THE BIG READ: Singing in the darkness
Jeffery Deaver delights in disturbing his readers. When I tell him that several of his books have creeped me out, his reply is a sincere "thank you".
"My job is to give everyone sleepless nights," he says.
The best-selling author was in South Africa to promote XO, the latest in the Kathryn Dance series, though it features a guest appearance by the more well-known Lincoln Rhyme, the paraplegic detective. What sets Deaver, 62, apart from his contemporaries in the thriller genre is his meticulous plots, which provide twists, turns and chills to the last page.
He spends about eight months outlining and researching the plot of each book and about two months writing.
"I try to have at least three surprise endings in each book," he says.
It's not just the endings in XO that are unusual. When she's not working for the San Diego police as an expert in interpreting body language, Dance records music by folk musicians and traditional groups and posts them on her website. In XO, she is recording the music of Mexican farmworkers; songs that register their (and Deaver's) concerns about US immigration policy.
Deaver's interest in music gains full expression in the novel.
XO concerns a country singer, Kayleigh Towne, being stalked by a delusional fan, who believes she is in love with him. In an unusual mix of song and suspense, Deaver has written the lyrics to all the songs Kayleigh sings.
"I got the idea from Every Breath You Take [by The Police], which is quite sinister, really. I was going to ask for the rights to use those lyrics in my book, when I thought, 'I'm a songwriter, I should do it myself'."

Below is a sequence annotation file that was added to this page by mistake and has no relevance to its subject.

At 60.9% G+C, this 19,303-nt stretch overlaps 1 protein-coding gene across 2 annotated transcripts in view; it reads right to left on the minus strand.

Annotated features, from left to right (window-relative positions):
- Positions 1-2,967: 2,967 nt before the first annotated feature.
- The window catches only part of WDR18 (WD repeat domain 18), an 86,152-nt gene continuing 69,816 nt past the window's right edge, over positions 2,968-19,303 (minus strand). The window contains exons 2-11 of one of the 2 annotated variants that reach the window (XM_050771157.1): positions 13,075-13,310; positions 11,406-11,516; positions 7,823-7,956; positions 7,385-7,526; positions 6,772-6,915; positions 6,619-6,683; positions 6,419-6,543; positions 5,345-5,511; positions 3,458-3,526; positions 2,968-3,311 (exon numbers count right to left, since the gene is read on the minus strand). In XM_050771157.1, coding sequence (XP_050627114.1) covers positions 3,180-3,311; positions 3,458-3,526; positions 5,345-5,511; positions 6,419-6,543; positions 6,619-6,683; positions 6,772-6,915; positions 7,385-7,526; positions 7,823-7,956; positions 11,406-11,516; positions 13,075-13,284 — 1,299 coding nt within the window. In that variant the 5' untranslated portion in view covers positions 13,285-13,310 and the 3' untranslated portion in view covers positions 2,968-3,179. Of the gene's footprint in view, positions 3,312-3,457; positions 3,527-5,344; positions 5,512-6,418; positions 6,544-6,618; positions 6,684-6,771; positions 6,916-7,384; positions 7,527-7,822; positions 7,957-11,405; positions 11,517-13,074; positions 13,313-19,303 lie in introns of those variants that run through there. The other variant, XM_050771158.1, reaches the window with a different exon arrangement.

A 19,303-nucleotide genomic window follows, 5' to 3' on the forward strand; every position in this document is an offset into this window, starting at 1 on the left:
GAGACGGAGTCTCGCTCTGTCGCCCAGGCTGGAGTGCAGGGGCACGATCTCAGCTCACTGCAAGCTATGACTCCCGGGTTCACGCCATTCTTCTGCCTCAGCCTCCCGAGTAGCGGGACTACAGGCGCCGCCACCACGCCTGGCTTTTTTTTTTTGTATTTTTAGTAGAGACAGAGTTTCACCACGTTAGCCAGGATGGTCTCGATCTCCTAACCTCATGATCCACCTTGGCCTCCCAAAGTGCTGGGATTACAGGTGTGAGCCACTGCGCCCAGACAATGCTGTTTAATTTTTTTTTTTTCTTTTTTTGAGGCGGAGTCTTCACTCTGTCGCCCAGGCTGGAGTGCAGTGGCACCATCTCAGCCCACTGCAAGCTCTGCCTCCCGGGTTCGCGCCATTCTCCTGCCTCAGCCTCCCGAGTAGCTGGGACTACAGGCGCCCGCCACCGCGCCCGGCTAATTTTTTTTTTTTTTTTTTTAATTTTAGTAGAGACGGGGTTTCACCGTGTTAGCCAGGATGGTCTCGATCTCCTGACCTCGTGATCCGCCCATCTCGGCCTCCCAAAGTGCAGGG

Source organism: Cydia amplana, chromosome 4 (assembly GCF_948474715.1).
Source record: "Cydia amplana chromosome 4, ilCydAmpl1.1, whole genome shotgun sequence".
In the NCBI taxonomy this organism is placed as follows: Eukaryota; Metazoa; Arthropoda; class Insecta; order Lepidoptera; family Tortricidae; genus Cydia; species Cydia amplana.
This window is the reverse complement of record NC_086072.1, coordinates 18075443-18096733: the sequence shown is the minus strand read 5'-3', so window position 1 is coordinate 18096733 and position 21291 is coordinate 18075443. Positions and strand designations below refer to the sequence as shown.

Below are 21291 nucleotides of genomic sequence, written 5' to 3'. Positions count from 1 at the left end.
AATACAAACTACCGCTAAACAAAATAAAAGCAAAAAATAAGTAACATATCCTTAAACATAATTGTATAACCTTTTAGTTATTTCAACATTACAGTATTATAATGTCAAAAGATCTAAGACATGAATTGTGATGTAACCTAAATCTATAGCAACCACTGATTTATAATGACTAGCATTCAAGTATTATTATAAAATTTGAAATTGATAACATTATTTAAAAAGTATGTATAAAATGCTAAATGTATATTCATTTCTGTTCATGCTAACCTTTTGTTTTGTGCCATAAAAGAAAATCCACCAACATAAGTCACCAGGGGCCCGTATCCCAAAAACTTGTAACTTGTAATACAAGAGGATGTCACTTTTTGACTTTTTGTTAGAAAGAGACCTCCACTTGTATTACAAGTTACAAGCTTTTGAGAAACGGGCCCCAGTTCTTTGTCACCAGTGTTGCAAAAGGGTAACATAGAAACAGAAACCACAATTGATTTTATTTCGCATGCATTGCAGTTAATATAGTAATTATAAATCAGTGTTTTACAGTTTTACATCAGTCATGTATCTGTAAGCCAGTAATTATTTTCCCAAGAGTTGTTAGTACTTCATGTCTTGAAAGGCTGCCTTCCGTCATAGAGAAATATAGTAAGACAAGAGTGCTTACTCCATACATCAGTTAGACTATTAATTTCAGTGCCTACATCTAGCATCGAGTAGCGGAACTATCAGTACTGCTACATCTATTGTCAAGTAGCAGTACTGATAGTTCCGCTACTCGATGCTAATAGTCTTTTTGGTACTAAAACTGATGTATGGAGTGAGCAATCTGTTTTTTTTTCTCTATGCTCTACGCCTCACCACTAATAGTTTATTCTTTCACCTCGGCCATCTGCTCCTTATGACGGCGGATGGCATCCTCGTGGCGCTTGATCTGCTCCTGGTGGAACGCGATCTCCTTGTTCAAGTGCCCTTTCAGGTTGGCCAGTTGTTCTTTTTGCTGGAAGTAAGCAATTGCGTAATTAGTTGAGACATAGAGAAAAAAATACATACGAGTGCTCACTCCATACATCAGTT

The lyrics to that song, My Shadow, and others -which contain clues to the plot - are included at the end of the book.
But Deaver went a step beyond, collaborating with Clay Stafford and Ken Landers - who wrote the music - and singer Treva Blomquist to record those songs. They are available from Deaver's website (www.jefferydeaver.com).
Though most of Deaver's stories are set within a limited time-frame, characters and motives are finely drawn. His bad guys, particularly, tend to linger with the reader long after the last sentence .
There is no point in having a cardboard cut-out villain, he says.
"I use evil to serve my purpose. 'Good' and 'evil' are often artificial constructs and I try to come up with a villain we can understand."
To track down these malefactors, Deaver's characters have to do some real investigative work rather than just running around with guns. Rhyme is a spiritual descendent of the detectives made famous by Arthur Conan Doyle and Agatha Christie.
She must use all her wits to unravel the complex clues left behind by an intelligent, if utterly twisted, villain.
Deaver was also chosen to write one of the reboots of the James Bond franchise. Carte Blanche was a great success, moving 007 to the modern day.
Deaver was honoured to follow in Ian Fleming's footsteps but he won't be renewing his licence to kill. Instead, his next work will be a new Rhyme mystery, The Kill Room . Once, when asked, what it is about, he replied that it's "a children's book".
He was kidding, yes, but there's some deeper truth.
"When you consider how violent the books being marketed for children are - like The Hunger Games - there's much less of it in my books."
Less fight, perhaps, but far more fright.
- 'XO' is published by Jonathan Ball Publishers and is available from Exclusive Books for R200